Trail Walking and Minimal Shoes

Walking on blacktop or concrete is a generally predictable experience, as far as the foot and ankle are concerned. Since these surfaces are mostly flat, the numerous joints in the foot and ankle become aware of moving within limited ranges of motion.

However, the foot and ankle undergo a different, less predictable experience the moment a walker decides to go off-road. Here, these same body parts will be called upon to keep the walker upright and moving forward while simultaneously adapting to ground surfaces that at one moment will require large amounts of pronation, and in the next step require large amounts of supination.

Here is where we believe a problem exists. Many walkers are going off-road in their street shoes. And we don’t mean their dress shoes. They are often going off-road in footwear that is holding their foot in a manner that does not allow the many joints of the foot to spread out and adapt to an ever-changing ground structure.

Experiencing the full capabilities of the foot and ankle adapting to non-linear surfaces takes practice and time. It also requires wearing no footwear, or choosing footwear that does not restrict foot and ankle motion.

Unless you have grown up completely barefoot — which we are fairly certain most of you have not — then we recommend the latter. The challenge is finding appropriate shoes. Many footwear companies are capitalizing on the walking boom and making trail versions of their urban walking shoes.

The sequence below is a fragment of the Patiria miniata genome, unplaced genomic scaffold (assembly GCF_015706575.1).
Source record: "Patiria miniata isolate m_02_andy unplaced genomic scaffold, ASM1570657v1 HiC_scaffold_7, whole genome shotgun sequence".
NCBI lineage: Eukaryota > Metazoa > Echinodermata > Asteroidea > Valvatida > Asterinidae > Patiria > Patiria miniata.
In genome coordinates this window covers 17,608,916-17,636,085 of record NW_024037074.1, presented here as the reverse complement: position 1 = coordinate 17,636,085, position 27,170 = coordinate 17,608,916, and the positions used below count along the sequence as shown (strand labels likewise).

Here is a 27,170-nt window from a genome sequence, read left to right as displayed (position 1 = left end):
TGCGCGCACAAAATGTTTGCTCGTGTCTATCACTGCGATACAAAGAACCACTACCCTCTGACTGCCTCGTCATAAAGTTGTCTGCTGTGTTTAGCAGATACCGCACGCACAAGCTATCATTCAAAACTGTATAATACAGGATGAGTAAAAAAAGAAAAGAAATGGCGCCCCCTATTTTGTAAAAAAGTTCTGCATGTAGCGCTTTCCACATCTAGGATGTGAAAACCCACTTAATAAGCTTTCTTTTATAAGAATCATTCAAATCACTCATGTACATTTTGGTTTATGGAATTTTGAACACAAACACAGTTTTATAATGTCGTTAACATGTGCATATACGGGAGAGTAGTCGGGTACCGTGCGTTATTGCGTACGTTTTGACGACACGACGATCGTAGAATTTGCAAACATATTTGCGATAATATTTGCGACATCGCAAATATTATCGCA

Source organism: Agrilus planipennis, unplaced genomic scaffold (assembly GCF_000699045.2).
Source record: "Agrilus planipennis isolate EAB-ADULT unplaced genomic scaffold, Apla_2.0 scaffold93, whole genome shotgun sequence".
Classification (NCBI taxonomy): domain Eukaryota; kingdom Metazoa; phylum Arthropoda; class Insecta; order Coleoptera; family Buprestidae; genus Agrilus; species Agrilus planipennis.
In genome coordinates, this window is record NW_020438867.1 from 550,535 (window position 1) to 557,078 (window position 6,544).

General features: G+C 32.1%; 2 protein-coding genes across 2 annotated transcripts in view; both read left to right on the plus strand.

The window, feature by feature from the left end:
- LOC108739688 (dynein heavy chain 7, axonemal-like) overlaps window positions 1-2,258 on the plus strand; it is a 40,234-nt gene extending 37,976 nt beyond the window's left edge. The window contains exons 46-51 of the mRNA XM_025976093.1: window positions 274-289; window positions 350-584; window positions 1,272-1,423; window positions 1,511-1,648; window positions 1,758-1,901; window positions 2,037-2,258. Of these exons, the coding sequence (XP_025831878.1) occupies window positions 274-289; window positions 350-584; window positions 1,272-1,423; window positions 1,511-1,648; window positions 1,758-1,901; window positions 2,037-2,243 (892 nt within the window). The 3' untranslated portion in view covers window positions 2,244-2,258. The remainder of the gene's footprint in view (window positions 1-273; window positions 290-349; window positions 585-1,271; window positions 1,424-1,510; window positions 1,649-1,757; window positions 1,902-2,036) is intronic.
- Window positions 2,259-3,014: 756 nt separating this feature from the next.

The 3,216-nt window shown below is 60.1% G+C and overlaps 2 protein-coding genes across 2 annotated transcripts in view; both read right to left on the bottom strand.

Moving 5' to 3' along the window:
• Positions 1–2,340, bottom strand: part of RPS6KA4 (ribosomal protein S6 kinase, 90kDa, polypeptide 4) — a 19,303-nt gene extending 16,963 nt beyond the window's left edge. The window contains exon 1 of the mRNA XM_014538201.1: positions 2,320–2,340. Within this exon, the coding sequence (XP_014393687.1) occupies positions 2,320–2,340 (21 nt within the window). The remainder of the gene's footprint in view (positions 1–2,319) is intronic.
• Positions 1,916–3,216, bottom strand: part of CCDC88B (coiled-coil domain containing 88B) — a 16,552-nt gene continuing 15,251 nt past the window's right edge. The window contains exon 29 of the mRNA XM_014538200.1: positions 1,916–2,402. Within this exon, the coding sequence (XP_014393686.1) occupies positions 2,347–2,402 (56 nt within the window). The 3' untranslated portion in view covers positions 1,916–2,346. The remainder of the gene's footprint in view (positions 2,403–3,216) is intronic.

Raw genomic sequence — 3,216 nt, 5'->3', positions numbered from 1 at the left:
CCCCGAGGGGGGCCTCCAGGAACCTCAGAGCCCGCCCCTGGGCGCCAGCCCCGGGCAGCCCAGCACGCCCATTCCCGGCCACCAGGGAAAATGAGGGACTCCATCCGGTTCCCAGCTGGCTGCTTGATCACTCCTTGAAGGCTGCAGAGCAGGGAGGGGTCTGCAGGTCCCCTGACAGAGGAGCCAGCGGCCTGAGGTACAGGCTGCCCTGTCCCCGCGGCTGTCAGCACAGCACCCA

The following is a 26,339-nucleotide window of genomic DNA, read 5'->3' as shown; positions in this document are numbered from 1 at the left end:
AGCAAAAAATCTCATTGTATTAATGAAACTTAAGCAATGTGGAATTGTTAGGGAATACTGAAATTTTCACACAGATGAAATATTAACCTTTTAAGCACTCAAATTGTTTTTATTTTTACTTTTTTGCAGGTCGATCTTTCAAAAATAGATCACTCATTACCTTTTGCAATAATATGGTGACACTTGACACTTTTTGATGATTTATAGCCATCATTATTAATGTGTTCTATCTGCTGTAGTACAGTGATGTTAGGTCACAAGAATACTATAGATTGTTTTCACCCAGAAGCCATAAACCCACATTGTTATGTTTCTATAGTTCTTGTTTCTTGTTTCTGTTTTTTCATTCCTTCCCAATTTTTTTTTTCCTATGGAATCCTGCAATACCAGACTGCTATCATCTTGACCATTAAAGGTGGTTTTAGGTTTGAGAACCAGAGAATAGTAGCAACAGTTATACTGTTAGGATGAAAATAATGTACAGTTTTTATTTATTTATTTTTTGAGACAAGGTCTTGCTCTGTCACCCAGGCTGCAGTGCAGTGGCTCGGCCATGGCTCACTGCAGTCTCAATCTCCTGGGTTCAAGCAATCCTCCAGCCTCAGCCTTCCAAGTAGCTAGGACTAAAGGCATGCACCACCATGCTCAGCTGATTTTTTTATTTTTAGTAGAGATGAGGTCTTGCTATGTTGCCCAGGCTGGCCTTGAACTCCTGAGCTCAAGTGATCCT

The problem is that instead of making shoes that are more flexible and foot-shaped, they are making them more stiff, sturdy, and over-designed.

Off-road Footwear Should Offer the Following:
• Protection. Ideally this should involve a covering that goes over the entire foot and is snug over the ankle to keep rocks, twigs, and other trail debris from getting into the shoe.
• Traction. Soles that are smooth will be dangerous on loose and wet surfaces. A contoured sole with ridges and grooves will generally help provide better traction. The problem here is that these materials add extra weight, which is undesirable.
• Lightweight. Footwear that is light allows the walker to respond quicker to a changing ground surface.
• Flexibility. The closer a walking shoe is to a moccasin or a slipper, the more likely that shoe’s design will allow the joints of the foot and ankle to adapt to the trail surface. Most walking shoes currently available are not flexible.
• Foot shaped. There are three features built into footwear that stray from the natural foot shape, and they should be avoided:

1. Heel elevation. Soles should be completely flat.
2. Toespring. The ends of the toes should be flat and level with the ball of the foot.
3. Tapered toe boxes. The space allotted to the ends of the toes should be wider than the ball of the foot.

Leave us a comment below and tell us your favorite minimal hiking shoe!

*Article written by Dr. Ray McClanahan and Glenn Ingram

*As printed in Walkabout Magazine, Issue 24

Advertisements

2 thoughts on “Trail Walking and Minimal Shoes

  1. Nice post. It really does help to consult a foot doctor when it comes to proper footwear. But can I ask: how about flip-flops? Can they also cause problems in off-road situations?

    1. While we love flip flops for their flexible sole, flat bottom, and the ability to spread your toes while wearing them, they aren’t the ideal trail shoe. Without much traction, flip flops could mean lots of sliding on the trail, they could easily slip off your foot, and its possible that you could stub a toe.. which is never enjoyable!

Leave a Reply

Fill in your details below or click an icon to log in:

WordPress.com Logo

You are commenting using your WordPress.com account. Log Out / Change )

Twitter picture

You are commenting using your Twitter account. Log Out / Change )

Facebook photo

You are commenting using your Facebook account. Log Out / Change )

Google+ photo

You are commenting using your Google+ account. Log Out / Change )

Connecting to %s